Ellen More’s work covers the history of women in American medicine from 1850 to the present, the conceptualization and history of empathy in the doctor-patient relationship, and more recently the controversy over sex education programs. More, a professor at the University of Texas Medical Branch’s Institute for Medical Humanities, is also the Articles Editor for the journal Medical Humanities Review. Her most recent book Restoring the Balance: Women Physicians and the Profession of Medicine, 1850–1995 (Harvard University Press, 1999) utilizes the metaphor of “balance” to understand the career choices of American women physicians.
More’s current project explores the politics of sex education in America. She will focus on the political controversy surrounding public school sex education programs from the 1950s to the present, the cultural roots of American ambivalence about state-supported sex education, and the impact of the AIDS crisis on sex education programs. Her main subject will be a look at the policies and philosophy of leading sex education advocates, in particular the Sex Information and Education Council of the United States (SIECUS) and its director, Dr. Mary Steichen Calderone (1904–1998).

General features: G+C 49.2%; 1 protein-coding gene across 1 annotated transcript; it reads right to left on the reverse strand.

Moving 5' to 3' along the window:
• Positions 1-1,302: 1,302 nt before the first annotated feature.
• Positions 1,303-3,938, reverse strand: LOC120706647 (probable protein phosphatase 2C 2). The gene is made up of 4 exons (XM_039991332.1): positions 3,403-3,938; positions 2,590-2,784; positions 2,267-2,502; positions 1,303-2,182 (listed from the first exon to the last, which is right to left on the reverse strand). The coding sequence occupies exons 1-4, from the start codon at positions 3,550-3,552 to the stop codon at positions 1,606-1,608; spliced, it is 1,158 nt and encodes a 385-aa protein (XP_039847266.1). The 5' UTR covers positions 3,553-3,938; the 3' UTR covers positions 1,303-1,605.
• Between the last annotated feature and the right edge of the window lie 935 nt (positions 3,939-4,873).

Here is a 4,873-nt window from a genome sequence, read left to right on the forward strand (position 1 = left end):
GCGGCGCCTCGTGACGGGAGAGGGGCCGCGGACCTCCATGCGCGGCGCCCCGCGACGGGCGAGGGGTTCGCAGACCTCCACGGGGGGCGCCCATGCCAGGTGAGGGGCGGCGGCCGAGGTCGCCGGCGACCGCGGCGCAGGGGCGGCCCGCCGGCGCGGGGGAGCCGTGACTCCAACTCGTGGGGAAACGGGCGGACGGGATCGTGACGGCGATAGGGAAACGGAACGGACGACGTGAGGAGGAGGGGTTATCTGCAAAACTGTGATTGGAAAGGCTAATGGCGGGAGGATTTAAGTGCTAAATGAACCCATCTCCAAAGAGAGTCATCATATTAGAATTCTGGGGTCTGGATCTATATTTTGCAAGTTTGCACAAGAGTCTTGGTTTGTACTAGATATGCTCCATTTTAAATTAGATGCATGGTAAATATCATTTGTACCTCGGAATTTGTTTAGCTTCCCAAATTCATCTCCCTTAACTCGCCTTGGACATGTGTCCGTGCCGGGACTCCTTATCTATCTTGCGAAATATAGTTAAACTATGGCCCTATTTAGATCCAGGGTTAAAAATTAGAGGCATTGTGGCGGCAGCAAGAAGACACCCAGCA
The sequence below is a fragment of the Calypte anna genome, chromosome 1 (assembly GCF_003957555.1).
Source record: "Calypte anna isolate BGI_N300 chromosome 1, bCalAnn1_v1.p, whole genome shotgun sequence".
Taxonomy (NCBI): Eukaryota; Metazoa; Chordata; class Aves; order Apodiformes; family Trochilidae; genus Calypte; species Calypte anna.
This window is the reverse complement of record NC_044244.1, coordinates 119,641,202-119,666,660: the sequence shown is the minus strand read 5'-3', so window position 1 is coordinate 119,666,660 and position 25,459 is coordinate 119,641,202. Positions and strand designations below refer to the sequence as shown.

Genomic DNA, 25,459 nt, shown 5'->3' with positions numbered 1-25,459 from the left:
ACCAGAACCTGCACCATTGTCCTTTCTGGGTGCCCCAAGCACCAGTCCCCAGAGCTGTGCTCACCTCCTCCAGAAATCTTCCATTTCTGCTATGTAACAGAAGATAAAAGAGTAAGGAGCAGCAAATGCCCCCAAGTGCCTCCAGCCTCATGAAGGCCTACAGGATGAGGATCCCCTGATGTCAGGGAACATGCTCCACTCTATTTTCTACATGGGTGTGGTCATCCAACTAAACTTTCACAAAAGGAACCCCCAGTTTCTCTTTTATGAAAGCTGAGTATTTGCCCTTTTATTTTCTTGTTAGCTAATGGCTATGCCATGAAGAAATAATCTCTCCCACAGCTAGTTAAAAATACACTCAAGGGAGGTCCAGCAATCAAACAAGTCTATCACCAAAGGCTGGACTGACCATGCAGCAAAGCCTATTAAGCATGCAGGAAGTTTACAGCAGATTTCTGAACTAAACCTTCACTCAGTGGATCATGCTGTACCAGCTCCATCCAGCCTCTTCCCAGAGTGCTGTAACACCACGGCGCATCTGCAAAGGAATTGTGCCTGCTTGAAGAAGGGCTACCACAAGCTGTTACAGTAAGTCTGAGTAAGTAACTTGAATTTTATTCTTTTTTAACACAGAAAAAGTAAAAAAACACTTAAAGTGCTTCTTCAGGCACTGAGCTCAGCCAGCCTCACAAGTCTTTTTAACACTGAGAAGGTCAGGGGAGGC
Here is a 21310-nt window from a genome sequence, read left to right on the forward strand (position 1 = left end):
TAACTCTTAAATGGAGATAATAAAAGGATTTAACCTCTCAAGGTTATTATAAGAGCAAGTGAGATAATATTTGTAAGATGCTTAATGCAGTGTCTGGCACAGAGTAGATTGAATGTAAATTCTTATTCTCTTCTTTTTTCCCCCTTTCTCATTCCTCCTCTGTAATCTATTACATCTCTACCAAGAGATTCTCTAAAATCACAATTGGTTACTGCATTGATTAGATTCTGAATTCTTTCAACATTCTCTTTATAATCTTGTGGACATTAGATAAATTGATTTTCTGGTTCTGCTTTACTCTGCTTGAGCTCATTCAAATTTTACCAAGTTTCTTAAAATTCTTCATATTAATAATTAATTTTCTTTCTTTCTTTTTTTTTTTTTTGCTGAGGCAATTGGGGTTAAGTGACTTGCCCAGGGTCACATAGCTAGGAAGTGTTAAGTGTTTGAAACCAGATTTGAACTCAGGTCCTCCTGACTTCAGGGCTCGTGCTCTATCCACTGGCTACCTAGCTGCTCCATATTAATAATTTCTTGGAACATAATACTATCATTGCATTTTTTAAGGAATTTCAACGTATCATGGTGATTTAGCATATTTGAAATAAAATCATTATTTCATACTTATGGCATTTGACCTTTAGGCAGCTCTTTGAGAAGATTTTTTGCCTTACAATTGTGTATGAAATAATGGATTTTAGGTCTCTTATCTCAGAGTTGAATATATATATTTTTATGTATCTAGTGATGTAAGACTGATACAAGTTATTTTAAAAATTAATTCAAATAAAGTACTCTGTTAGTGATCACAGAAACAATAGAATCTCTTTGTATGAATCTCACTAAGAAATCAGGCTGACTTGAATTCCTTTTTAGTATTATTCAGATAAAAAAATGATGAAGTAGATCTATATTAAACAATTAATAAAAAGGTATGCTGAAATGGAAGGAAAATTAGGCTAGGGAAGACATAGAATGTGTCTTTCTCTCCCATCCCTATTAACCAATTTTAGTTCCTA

More received her PhD in history from the University of Rochester.